Joyce Medwin | Seven decades with Terry and why there's no place like home
When Joyce and Terry Medwin married in 1954, they had no idea what their future would hold, or that football would play such a significant part in it.
Terry made his league debut for Swansea City as a 19-year-old in 1951, but he was 15-years-old when he and Joyce met, she was 12 with no inclination then that their lives would be spent together.
Fast forward 68 years, six children, 15 grandchildren and 14 great grandchildren later, the couple are looking forward to celebrating Terry’s 90th birthday in September.
His illustrious career saw Terry make 148 league appearances and score 60 goals for the Swans before a move to Tottenham Hotspur meant swapping the Vetch Field for White Hart Lane.
“My parents were still alive at the time and my mother was quite upset at us wanting to move on,” explains Joyce.
“She said: ‘Fancy Terry doing that and going there, and Joyce with the two children’.
“She really didn’t want us to move, especially because we had the children. Little did she know I was going to have four more. She was worrying about two and I ended up with six.
“But it was a nice life, really. I used to go to all the games, even when I had the six children.
“Usually, my mother or my sister would come as well when Terry was with Swansea. We’d meet up with the other wives and it was nice really, right from the beginning.
“Going from the Vetch to White Hart Lane was like going from the Grand Theatre to the London Palladium. The pitch was so much bigger, everything was so different once we moved to London, but we were going because obviously Terry was bettering himself and it was something we wanted to do.”
Footballers didn’t earn the types of wages then as they do today and life for the wife of a player was also markedly different.
For Joyce, running a home, raising a family and relocating when required were accepted parts of the job, and they were things she did rather than spend too much time thinking about.
“I was young, I was 18 when I got married. The money is very different today and I expect they have nannies and live-in help. We didn’t have that. I didn’t want it and I enjoyed my life," she says.
“I was fortunate because Terry was around a lot because they only trained in the mornings so he would help with the children, and he’d pick them up from school and things like that. And he'd be around in the summer holidays, and we enjoyed being together as a family.
“The children just accepted their lives and moving when we needed to. They had brothers and sisters - they all had each other, so they weren’t worried about leaving friends behind. It didn’t affect them.
“Now we’ve got children, grandchildren and great grandchildren and they can see matches that Terry played in because more and more things are appearing online, so they can see them and they’re all very proud of him.”
After seven years playing for Spurs a broken foot curtailed Medwin’s career and he went on to coach at Fulham, Norwich and then Cardiff, before the call came to return to his beloved Swans.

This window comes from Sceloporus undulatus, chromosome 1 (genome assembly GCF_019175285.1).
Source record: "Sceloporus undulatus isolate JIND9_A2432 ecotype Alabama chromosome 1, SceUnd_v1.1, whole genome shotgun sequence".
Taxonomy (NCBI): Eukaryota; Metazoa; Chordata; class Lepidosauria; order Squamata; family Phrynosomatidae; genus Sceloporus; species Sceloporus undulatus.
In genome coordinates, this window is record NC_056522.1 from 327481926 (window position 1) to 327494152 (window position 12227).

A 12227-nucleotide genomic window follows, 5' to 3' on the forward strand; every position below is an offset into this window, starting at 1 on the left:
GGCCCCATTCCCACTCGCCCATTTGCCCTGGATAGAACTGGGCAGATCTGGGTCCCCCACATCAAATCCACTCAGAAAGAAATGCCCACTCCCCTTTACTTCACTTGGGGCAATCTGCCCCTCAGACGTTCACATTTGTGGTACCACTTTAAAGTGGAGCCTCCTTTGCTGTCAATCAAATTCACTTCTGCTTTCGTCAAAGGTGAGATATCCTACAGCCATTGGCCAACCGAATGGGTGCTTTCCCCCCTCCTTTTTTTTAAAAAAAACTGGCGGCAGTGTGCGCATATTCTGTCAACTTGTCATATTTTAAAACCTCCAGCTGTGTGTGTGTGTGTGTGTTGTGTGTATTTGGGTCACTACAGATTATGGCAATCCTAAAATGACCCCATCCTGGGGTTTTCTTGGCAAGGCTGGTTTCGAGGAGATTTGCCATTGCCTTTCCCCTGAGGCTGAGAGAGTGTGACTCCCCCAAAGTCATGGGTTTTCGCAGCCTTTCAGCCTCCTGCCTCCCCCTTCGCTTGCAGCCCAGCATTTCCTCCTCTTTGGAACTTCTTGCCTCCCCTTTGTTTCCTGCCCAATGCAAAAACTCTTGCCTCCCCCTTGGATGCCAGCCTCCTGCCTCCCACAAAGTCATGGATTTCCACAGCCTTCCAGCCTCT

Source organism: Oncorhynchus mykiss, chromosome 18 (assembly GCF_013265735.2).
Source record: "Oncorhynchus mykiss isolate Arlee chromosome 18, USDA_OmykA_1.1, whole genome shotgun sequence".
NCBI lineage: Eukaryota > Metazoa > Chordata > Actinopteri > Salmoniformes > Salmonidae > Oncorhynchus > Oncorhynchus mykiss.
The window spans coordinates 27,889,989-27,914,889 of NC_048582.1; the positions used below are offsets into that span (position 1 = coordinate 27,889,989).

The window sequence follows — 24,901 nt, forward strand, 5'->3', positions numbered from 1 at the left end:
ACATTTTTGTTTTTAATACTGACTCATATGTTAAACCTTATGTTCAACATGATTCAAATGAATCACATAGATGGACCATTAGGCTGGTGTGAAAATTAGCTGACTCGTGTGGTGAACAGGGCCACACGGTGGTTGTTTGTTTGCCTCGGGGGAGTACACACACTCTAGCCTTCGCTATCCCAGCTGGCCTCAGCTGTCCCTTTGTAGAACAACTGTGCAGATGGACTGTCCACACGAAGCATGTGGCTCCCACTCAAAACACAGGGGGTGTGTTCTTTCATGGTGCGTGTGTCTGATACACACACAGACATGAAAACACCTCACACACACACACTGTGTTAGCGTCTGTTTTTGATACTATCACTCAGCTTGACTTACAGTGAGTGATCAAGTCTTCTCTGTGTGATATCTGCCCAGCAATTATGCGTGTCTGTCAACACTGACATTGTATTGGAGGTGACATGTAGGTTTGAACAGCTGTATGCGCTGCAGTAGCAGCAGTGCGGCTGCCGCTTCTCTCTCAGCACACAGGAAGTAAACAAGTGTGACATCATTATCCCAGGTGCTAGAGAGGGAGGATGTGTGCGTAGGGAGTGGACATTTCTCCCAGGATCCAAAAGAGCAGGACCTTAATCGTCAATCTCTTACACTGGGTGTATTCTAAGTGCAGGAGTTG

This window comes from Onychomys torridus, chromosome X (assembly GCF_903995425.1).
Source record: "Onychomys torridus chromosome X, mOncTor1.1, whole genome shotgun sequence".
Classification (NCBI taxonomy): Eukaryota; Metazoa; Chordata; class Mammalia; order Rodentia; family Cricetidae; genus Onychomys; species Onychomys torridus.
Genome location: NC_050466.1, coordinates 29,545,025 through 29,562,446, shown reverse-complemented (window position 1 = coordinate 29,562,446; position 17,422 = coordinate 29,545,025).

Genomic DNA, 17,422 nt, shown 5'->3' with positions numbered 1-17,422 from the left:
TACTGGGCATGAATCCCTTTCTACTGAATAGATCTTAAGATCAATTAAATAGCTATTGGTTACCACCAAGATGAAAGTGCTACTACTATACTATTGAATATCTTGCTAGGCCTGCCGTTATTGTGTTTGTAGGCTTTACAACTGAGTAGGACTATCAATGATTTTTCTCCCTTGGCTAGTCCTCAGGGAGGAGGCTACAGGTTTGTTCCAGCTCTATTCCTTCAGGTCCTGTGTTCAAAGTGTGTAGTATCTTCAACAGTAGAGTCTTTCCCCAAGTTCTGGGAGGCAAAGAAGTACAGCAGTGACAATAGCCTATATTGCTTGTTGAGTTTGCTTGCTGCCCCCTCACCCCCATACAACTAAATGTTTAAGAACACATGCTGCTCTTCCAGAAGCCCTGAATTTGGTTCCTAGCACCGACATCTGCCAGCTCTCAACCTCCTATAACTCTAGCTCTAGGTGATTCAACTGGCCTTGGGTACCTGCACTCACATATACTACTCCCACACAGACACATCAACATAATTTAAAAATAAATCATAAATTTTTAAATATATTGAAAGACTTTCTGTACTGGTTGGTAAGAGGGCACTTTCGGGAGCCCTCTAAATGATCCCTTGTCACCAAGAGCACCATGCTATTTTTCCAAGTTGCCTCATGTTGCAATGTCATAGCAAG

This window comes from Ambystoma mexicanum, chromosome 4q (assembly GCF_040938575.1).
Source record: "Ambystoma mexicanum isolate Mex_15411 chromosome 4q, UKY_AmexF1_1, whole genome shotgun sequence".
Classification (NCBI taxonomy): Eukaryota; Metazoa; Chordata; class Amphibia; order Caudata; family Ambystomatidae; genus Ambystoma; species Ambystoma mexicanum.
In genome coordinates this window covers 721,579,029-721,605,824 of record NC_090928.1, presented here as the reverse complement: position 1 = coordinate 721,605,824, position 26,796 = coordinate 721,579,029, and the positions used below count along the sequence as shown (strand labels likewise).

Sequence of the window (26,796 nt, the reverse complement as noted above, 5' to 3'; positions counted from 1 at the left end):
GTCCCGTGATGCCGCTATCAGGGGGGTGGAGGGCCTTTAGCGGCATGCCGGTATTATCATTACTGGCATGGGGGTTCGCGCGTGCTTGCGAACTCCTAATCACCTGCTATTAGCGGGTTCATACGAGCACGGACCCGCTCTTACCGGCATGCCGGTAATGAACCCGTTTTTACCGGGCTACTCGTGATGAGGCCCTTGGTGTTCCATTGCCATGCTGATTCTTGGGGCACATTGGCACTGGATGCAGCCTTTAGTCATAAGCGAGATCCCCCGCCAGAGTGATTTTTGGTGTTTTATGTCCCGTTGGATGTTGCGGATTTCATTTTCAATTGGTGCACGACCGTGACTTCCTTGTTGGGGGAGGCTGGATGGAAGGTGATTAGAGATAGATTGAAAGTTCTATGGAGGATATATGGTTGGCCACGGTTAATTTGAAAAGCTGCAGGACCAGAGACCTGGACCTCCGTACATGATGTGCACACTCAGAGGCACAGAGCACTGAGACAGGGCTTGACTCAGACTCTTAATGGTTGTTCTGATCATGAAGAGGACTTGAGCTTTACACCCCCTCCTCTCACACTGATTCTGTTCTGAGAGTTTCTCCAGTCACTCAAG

“When John Toshack asked Terry to come back and be his assistant it was something we knew we had to do. We wanted to come home but Terry was with Norwich at the time and John Bond was very disappointed that we were leaving," recalls Joyce.
“There’s nowhere like the Mumbles. Norwich was very nice and Wimbledon especially during the Wimbledon weeks when you see all the tennis stars, but nothing compares with Swansea and the Mumbles.
“I was born in Mumbles behind Patricks restaurant and I’ve come back here and we really wanted to come home when we had the chance because there isn’t anywhere like it.”
Friendships were important to the Medwins and Joyce recalls that there were several significant ones.
“Jan Bond, John Bond’s wife, was my very best friend. Also, Joan Jones, Cliffy’s wife and Esme Allchurch when we were in Swansea," she says.
"Esme and I used to stay with each other when Ivor and Terry were away.”
The Medwins also had a famous neighbour during their time in Cardiff, former Swan and Terry's Wales team-mate, John Charles.
“When we lived in Cardiff we lived next door to John and his wife Peggy and she was a good wife and mother and a good friend to me," says Joyce.
“I didn’t want another life because I met Terry when I was 12. I hadn’t had much time to think about my life at that age, but I wouldn’t change anything, except for having the kind of money the players have today. That would have made all the difference.”
The money may have been different then, but when they were in London the Medwins mixed in celebrity circles and often attended big events, though they never missed the chance to find a Welsh connection.
“When we were at Tottenham we met a lot of celebrities and we always had VIP treatment. We went to every hotel in Park Lane and we’d dress up in ballgowns because they were significant events," says Joyce.
“One New Year’s Eve we went to the Hilton and Tom Jones was the star there. There were five footballers’ wives and we decided after the show that we would go and find him. The waiter told us where his dressing room was and we found him.
“We were talking and I remember Bobby Moore’s wife saying she had met him at Diana Doors’ party. But I was chuffed because he came back to me because he said ‘are you from Swansea?’ He came back to talk to me because I was Welsh which was lovely.”